Can Vols still earn NCAA bid?

Tennessee's Basketball Vols have played themselves onto "the bubble" for an NCAA Tournament bid. That's not a good thing, considering that one month ago the Vols were 12-2 and a virtual lock for an invitation.

After rolling in December (winning all seven games), the Vols are reeling in January (going 2-5 with a Wednesday night test against Georgia still to be played).

Now 14-7 overall and 2-4 in Southeastern Conference play, Tennessee may need to win six of its remaining 10 regular-season games. That would get the Vols to 20-11 overall and 8-8 in league play, which should secure a bid to "The Dance" this year. Anything less could be risky.

"Obviously, 20 is a magic number that has existed for a long time, especially with the quality of our non-conference schedule," UT head coach Bruce Pearl said this week. "But it's too early to say what THE number is going to be because there's just too many factors that we don't control."

The NCAA Tournament is all about numbers. Twenty wins is a big number. Going at least 8-8 in conference play is a big number. Then there's the unknown – the number of SEC teams the NCAA Selection Committee is willing to take. Most years five or six league teams get bids. Occasionally, seven teams are invited. Pearl thinks as many as eight of the 12 SEC teams could go this year.

"There's a number but I don't think it's a hard-and-fast number," he said. "Seven is a number you can expect that we'll get ... maybe one more. But it's got to play itself out."

Defending national champ Florida (19-2 overall, 6-0 in SEC play) is a lock to get a bid. Barring a total collapse, tradition-rich Kentucky (16-5 overall, 5-2 SEC) will get one, too. After the Gators and Wildcats, however, the outlook gets awfully muddled.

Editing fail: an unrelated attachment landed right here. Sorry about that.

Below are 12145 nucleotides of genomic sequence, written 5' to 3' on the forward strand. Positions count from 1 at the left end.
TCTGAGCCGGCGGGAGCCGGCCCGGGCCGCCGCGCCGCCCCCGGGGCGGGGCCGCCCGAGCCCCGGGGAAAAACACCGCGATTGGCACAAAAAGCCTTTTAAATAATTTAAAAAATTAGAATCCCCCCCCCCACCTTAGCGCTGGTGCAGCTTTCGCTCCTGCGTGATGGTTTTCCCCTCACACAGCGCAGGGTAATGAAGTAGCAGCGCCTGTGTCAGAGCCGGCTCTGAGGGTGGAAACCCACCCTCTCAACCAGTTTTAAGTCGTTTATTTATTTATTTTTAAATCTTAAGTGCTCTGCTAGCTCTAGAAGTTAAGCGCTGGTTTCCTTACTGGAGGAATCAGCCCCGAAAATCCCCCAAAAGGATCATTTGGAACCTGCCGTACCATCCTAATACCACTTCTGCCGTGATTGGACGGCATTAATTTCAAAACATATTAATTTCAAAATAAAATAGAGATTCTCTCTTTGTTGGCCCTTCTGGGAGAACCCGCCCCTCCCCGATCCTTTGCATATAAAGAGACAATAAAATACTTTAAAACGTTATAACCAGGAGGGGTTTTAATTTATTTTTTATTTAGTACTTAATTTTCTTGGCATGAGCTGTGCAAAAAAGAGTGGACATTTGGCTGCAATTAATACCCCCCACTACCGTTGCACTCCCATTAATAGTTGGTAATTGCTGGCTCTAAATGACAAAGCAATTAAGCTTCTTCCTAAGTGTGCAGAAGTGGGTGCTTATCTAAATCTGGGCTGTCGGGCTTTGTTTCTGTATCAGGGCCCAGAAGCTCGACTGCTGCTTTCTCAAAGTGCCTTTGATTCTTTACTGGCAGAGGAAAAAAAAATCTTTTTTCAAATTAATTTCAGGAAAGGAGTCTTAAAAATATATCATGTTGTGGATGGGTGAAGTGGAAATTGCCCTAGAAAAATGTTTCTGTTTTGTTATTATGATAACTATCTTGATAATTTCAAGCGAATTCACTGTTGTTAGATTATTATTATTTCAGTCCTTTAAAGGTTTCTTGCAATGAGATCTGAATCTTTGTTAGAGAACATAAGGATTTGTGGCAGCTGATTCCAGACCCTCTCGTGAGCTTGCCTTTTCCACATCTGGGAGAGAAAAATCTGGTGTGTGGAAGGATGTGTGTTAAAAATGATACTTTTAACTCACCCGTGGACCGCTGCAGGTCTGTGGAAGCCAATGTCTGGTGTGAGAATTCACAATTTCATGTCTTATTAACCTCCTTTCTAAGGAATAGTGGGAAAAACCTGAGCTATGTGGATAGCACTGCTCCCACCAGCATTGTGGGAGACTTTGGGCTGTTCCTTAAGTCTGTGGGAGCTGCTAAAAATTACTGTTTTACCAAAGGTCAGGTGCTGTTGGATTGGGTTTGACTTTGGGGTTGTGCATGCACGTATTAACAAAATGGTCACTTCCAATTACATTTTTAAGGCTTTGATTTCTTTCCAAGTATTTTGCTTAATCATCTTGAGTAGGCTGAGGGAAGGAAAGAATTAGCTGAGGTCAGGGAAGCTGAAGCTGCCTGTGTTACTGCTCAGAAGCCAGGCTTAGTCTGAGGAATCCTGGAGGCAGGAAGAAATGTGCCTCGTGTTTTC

Vanderbilt is 15-6 overall and 5-2 in the league but the Commodores have two games left with Florida, plus road games at Tennessee, Mississippi State and South Carolina. They also have a tough home date with Kentucky, which will be fired up after losing to Vandy 10 days ago in Lexington.

Georgia is 13-6 overall and 5-2 in league play but still has road tests left at Tennessee, at Vanderbilt, at South Carolina, at Ole Miss and at Kentucky.

Tennessee is 14-7 and 2-4 but its NCAA resume' includes "quality wins" over Memphis, Oklahoma State and Texas.

Of the six SEC East teams, only South Carolina (12-7, 2-4) appears unlikely to challenge for an NCAA Tournament bid.

"Given what Tennessee, Vanderbilt, Georgia and Kentucky have done, I think we're all in position," Pearl said. "Even South Carolina. I think this league is going to present the (Selection) Committee with as difficult a challenge as the SEC has ever presented."

The SEC West is even more muddled than the East. No team in the division has a winning record in league play. Arkansas and Auburn share the lead at 3-4. Alabama has a 15-5 overall record but is 2-4 in league play and has five SEC games left on the road, where it historically plays poorly.

Basically, Tennessee is battling Georgia and Vanderbilt for two NCAA bids. As a result, the Vols can greatly enhance their chances of earning an invitation by sweeping the Bulldogs (Wednesday in Knoxville and March 3 in Athens) and by beating the Commodores Feb. 10 in Knoxville.

Conceding that Florida is already "in," Pearl noted that the Vols essentially are competing "with Kentucky, Vanderbilt, Georgia and South Carolina for two or three more spots" in the NCAA Tournament field.

The coach acknowledged that the Vols' strong RPI "will help us," but added that their victory total needs some padding.

"The biggest issue we have right now," he said, "is we've got to win games."

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